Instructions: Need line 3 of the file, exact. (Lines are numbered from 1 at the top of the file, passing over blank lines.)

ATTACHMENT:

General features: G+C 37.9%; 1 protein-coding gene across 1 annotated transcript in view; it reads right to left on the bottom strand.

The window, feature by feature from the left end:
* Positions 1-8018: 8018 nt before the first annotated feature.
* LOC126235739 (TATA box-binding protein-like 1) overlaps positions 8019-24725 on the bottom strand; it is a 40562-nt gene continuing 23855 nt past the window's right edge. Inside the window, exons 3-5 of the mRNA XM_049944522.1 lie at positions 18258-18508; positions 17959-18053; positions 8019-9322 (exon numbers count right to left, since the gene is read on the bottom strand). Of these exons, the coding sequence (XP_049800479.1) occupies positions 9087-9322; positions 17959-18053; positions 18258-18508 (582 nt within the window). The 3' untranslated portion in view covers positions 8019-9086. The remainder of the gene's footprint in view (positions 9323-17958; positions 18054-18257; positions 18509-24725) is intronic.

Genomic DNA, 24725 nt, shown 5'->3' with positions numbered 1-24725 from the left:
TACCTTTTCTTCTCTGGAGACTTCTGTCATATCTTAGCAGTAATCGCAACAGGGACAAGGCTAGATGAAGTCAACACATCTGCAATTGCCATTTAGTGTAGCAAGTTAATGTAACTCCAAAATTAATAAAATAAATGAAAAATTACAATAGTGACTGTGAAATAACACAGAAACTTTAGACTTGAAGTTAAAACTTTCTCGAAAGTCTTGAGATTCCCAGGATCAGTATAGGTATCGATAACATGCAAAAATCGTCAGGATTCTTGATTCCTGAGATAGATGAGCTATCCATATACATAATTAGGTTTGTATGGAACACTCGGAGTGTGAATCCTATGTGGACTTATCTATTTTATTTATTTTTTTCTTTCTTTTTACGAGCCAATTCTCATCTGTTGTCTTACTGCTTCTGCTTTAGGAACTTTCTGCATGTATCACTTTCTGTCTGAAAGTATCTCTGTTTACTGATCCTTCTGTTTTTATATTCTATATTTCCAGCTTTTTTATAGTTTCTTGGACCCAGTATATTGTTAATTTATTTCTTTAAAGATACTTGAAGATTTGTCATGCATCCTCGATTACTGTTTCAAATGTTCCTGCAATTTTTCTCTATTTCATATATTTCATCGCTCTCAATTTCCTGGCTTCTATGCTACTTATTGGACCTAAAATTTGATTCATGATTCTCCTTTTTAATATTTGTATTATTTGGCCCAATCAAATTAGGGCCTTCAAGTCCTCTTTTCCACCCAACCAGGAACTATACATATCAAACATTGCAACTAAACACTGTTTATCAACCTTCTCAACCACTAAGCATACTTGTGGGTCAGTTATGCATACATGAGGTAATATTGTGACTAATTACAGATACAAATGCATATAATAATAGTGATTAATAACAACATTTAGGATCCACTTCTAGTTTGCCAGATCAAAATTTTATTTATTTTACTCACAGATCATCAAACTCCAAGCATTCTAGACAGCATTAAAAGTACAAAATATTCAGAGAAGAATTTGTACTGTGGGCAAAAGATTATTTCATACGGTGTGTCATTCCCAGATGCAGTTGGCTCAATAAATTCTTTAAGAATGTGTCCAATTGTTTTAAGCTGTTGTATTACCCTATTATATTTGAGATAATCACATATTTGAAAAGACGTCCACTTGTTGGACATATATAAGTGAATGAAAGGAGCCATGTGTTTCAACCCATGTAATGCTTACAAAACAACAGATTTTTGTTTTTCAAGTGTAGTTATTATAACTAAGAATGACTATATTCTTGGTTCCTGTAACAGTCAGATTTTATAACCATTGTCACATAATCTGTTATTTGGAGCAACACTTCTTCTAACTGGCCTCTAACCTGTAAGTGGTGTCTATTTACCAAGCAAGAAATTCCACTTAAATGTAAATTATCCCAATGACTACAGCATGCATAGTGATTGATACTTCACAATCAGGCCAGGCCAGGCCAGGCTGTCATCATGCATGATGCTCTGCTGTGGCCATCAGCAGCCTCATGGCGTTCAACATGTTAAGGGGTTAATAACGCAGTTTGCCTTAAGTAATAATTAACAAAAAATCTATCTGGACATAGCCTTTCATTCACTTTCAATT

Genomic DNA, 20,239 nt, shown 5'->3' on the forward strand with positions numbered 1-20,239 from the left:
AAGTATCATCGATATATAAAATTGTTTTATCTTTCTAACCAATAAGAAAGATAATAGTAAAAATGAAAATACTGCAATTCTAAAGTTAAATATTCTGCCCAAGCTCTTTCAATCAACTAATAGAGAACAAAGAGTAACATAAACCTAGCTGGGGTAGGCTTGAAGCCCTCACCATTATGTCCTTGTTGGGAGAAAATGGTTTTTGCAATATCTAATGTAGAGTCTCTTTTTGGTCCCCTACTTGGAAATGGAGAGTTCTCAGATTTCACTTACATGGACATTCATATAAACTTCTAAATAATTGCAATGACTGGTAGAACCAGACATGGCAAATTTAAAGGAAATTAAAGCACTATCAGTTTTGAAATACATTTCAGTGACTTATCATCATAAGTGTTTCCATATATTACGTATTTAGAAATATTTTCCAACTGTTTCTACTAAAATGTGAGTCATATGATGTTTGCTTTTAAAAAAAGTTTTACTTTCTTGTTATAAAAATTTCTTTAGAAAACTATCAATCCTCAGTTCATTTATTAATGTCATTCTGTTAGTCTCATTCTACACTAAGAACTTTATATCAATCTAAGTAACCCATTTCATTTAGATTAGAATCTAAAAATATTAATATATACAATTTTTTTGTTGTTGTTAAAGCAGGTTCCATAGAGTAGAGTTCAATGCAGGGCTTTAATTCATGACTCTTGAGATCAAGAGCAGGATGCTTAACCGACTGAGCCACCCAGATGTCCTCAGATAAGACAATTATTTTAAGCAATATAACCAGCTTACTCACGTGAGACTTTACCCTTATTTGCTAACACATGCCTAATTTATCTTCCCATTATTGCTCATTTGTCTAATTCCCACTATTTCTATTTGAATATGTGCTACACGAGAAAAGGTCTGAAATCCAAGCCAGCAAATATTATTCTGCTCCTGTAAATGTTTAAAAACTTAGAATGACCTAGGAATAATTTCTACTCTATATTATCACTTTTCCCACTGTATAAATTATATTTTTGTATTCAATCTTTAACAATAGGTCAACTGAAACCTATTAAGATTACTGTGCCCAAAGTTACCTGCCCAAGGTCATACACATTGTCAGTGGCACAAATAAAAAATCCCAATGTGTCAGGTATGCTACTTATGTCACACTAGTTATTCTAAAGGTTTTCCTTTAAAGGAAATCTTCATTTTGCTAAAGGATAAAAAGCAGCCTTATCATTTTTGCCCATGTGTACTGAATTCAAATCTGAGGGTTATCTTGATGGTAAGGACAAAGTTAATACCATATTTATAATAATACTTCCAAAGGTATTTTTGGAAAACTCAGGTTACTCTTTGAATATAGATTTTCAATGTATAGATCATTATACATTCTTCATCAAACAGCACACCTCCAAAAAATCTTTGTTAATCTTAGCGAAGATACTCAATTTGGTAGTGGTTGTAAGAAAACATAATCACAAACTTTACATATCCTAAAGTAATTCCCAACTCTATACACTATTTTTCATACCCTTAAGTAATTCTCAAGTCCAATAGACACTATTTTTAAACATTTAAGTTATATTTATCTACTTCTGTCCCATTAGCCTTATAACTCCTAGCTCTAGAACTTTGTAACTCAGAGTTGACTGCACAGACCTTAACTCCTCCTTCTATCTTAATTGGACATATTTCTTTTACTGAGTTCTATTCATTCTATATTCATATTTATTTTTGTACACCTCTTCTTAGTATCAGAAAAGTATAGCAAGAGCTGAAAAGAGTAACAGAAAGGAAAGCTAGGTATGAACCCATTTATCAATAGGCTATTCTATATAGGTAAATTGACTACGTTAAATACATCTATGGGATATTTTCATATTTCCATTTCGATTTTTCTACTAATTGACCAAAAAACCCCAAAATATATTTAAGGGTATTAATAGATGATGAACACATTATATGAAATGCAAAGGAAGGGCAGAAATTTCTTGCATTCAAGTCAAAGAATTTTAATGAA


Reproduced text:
* Positions 1-8018: 8018 nt before the first annotated feature.